So, did any of the top 14 finalists improve upon any of this week's seven Mia-revisited routines? Well, not really. Not at all, actually. With zero element of surprise, and the memories of the original amazing dancers still fresh in viewers' minds (we'd all seen these numbers before, not just during their respective previous seasons, but on an umpteen number of best-of clip specials since), it was near-impossible for this season's crop of hopefuls to "make the dances their own," as they say in reality-land. In many ways, the top 14 were not just competing with each other, but with the contestants of seasons past. And this was a competition they simply Could. Not. Win. The Mia theme, as promising as it may have seemed on paper, on the TV screen ultimately did all 14 contestants a real disservice. It was just bad idea.
But it was a good idea, at least, that this Wednesday's guest judges were the Ballet Boys' Michael Nunn and Billy Trevitt, from Nigel Lythgoe's other dance show, "A Chance To Dance": Since the two Englishmen had never seen the original versions of these routines (one of them even amusingly referred to Twitch as "Titch"), they could critique each duo with open minds and fresh eyes. But we all know that diehard "SYTYCD" viewers will not be so objective when they vote this week.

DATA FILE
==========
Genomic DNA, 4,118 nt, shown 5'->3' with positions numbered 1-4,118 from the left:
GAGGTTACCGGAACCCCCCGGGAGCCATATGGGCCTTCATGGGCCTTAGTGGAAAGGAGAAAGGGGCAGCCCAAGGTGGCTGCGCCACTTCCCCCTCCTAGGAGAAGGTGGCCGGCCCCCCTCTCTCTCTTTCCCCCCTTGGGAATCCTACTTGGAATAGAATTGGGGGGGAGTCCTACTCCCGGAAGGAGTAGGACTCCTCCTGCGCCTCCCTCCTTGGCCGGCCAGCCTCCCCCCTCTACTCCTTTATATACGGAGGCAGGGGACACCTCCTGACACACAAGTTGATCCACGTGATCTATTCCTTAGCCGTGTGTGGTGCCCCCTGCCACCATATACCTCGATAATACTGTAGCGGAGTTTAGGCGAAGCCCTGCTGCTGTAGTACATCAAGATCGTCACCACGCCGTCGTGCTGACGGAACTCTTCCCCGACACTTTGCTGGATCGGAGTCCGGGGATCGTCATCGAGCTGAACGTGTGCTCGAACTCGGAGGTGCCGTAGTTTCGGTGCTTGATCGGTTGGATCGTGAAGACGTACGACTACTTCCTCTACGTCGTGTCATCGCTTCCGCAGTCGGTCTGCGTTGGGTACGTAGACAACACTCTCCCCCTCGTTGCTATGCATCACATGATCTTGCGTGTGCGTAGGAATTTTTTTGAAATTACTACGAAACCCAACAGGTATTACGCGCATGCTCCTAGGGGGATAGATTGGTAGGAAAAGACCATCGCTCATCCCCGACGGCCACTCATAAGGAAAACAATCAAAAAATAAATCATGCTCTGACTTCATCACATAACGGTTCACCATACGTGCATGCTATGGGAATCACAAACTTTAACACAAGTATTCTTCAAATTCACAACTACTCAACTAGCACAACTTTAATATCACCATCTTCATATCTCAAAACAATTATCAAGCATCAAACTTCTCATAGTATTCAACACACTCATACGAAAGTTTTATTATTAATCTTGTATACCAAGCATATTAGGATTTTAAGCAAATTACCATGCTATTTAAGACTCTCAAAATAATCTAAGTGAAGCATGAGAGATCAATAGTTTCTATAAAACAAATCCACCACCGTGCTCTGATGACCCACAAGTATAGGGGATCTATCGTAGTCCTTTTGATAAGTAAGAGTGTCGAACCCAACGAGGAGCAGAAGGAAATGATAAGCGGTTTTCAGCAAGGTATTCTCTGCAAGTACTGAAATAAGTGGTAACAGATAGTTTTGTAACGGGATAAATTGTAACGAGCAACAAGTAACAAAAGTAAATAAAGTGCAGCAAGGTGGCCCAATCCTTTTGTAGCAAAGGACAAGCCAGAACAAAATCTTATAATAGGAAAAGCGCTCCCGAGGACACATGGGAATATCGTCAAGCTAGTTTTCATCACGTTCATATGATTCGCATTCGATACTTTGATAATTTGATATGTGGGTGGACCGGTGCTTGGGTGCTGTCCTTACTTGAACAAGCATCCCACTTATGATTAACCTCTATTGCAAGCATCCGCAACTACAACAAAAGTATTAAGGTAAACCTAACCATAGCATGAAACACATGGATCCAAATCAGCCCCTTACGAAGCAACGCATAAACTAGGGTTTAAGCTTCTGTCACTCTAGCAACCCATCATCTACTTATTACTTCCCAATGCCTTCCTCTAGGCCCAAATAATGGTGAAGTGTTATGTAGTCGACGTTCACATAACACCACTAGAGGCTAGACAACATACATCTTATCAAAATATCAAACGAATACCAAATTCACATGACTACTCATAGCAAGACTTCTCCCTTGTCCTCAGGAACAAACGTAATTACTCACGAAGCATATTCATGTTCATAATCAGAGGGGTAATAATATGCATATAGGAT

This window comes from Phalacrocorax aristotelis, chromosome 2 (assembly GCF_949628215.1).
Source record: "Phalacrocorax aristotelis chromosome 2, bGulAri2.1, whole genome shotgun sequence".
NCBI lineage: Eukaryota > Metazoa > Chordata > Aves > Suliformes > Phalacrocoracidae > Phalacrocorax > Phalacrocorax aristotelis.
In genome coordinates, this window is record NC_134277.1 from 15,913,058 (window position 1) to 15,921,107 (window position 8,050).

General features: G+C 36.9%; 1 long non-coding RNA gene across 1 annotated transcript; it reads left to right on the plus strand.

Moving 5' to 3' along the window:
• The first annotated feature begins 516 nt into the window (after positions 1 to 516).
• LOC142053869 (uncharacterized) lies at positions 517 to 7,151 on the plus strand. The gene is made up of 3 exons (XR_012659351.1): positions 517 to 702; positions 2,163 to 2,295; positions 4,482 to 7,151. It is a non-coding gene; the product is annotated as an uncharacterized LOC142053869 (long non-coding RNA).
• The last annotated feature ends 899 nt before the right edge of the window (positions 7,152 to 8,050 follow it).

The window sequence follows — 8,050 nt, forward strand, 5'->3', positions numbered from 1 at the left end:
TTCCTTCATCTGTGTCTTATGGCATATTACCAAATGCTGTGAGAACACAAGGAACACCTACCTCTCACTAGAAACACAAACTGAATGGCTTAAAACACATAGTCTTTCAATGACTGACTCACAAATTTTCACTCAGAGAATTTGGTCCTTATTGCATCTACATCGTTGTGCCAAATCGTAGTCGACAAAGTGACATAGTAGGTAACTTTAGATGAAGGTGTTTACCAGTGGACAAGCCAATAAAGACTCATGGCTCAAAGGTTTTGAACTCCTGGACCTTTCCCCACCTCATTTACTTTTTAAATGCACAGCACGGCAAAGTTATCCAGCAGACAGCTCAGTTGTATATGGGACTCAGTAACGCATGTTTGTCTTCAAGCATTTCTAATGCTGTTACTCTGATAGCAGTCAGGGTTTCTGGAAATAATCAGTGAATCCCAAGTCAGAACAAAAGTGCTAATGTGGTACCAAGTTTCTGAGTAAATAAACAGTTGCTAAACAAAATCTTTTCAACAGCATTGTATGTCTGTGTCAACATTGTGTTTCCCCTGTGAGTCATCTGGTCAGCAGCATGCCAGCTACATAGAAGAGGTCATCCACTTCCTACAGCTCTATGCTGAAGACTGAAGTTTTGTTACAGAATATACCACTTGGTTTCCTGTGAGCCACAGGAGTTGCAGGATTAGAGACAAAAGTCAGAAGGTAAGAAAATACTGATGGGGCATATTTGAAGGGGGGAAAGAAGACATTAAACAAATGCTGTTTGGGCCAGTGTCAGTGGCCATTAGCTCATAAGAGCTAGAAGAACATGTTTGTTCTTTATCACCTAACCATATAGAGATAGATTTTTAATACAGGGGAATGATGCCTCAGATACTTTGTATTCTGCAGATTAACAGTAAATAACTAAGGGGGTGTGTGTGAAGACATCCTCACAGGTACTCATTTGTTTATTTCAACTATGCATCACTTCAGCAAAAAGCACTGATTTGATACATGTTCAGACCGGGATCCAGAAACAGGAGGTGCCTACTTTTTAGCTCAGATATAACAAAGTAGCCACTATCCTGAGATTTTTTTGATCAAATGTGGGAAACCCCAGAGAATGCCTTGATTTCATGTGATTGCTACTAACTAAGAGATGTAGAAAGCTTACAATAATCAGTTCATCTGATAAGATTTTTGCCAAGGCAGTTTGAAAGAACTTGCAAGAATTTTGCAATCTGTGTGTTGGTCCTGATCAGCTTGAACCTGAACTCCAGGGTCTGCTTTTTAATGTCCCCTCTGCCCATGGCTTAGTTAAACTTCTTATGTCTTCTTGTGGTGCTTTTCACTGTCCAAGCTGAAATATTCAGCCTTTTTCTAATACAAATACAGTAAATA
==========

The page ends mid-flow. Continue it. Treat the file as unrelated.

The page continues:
However, if "SYTYCD's" main objective was to try to go for another sort of post-Olympics gold--a golden Emmy statuette, that is--then this might have been a smart strategy after all. With "SYTYCD" deservedly up for a Best Reality Show Emmy next month, maybe it was wise to bring back the show's most Emmy-decorated choreographer and have her redo several of her Emmy-winning routines. Who knows? We'll have to wait and see what the Emmy voters thought of all this revivalism when the awards are handed out September 23.
But right now, back to the task at hand: Recapping this week's episode...and finding out which dancers "SYTYCD" voters thought belonged in Season 9's top 10, after four contestants were cut in one fell swoop at this episode's end. Here are the seven routines of the night, along with the original versions that inspired them (for compare-and-contrast purposes):